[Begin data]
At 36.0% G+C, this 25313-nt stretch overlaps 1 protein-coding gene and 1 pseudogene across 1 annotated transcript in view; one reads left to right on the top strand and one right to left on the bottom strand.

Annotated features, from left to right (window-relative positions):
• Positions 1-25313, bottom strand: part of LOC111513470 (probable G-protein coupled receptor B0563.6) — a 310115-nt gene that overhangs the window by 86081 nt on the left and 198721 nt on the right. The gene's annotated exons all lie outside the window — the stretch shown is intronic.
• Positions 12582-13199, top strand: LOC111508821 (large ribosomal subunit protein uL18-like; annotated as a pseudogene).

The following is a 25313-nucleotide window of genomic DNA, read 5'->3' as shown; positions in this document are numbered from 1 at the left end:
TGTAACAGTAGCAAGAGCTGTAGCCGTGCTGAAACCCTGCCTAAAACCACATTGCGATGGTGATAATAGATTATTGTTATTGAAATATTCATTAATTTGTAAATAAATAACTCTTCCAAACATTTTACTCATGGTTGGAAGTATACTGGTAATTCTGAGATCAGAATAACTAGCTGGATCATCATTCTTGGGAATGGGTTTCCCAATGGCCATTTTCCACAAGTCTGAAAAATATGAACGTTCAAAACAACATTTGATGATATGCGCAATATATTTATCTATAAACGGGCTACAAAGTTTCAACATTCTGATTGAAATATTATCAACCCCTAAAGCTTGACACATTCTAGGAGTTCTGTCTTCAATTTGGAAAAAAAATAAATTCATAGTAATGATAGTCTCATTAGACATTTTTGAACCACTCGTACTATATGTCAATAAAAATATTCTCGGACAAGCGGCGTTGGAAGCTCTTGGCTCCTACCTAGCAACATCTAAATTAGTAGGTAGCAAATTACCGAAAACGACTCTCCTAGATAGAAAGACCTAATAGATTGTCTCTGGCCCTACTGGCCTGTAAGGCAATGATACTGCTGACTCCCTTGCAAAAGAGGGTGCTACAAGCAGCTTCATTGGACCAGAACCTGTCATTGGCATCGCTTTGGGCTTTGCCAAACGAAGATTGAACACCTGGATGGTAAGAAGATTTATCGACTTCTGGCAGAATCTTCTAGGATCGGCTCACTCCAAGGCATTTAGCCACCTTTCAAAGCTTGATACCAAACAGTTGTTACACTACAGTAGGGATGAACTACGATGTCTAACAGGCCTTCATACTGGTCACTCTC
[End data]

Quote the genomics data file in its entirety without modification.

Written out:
At 36.0% G+C, this 25313-nt stretch overlaps 1 protein-coding gene and 1 pseudogene across 1 annotated transcript in view; one reads left to right on the top strand and one right to left on the bottom strand.

Annotated features, from left to right (window-relative positions):
• Positions 1-25313, bottom strand: part of LOC111513470 (probable G-protein coupled receptor B0563.6) — a 310115-nt gene that overhangs the window by 86081 nt on the left and 198721 nt on the right. The gene's annotated exons all lie outside the window — the stretch shown is intronic.
• Positions 12582-13199, top strand: LOC111508821 (large ribosomal subunit protein uL18-like; annotated as a pseudogene).

The following is a 25313-nucleotide window of genomic DNA, read 5'->3' as shown; positions in this document are numbered from 1 at the left end:
TGTAACAGTAGCAAGAGCTGTAGCCGTGCTGAAACCCTGCCTAAAACCACATTGCGATGGTGATAATAGATTATTGTTATTGAAATATTCATTAATTTGTAAATAAATAACTCTTCCAAACATTTTACTCATGGTTGGAAGTATACTGGTAATTCTGAGATCAGAATAACTAGCTGGATCATCATTCTTGGGAATGGGTTTCCCAATGGCCATTTTCCACAAGTCTGAAAAATATGAACGTTCAAAACAACATTTGATGATATGCGCAATATATTTATCTATAAACGGGCTACAAAGTTTCAACATTCTGATTGAAATATTATCAACCCCTAAAGCTTGACACATTCTAGGAGTTCTGTCTTCAATTTGGAAAAAAAATAAATTCATAGTAATGATAGTCTCATTAGACATTTTTGAACCACTCGTACTATATGTCAATAAAAATATTCTCGGACAAGCGGCGTTGGAAGCTCTTGGCTCCTACCTAGCAACATCTAAATTAGTAGGTAGCAAATTACCGAAAACGACTCTCCTAGATAGAAAGACCTAATAGATTGTCTCTGGCCCTACTGGCCTGTAAGGCAATGATACTGCTGACTCCCTTGCAAAAGAGGGTGCTACAAGCAGCTTCATTGGACCAGAACCTGTCATTGGCATCGCTTTGGGCTTTGCCAAACGAAGATTGAACACCTGGATGGTAAGAAGATTTATCGACTTCTGGCAGAATCTTCTAGGATCGGCTCACTCCAAGGCATTTAGCCACCTTTCAAAGCTTGATACCAAACAGTTGTTACACTACAGTAGGGATGAACTACGATGTCTAACAGGCCTTCATACTGGTCACTCTC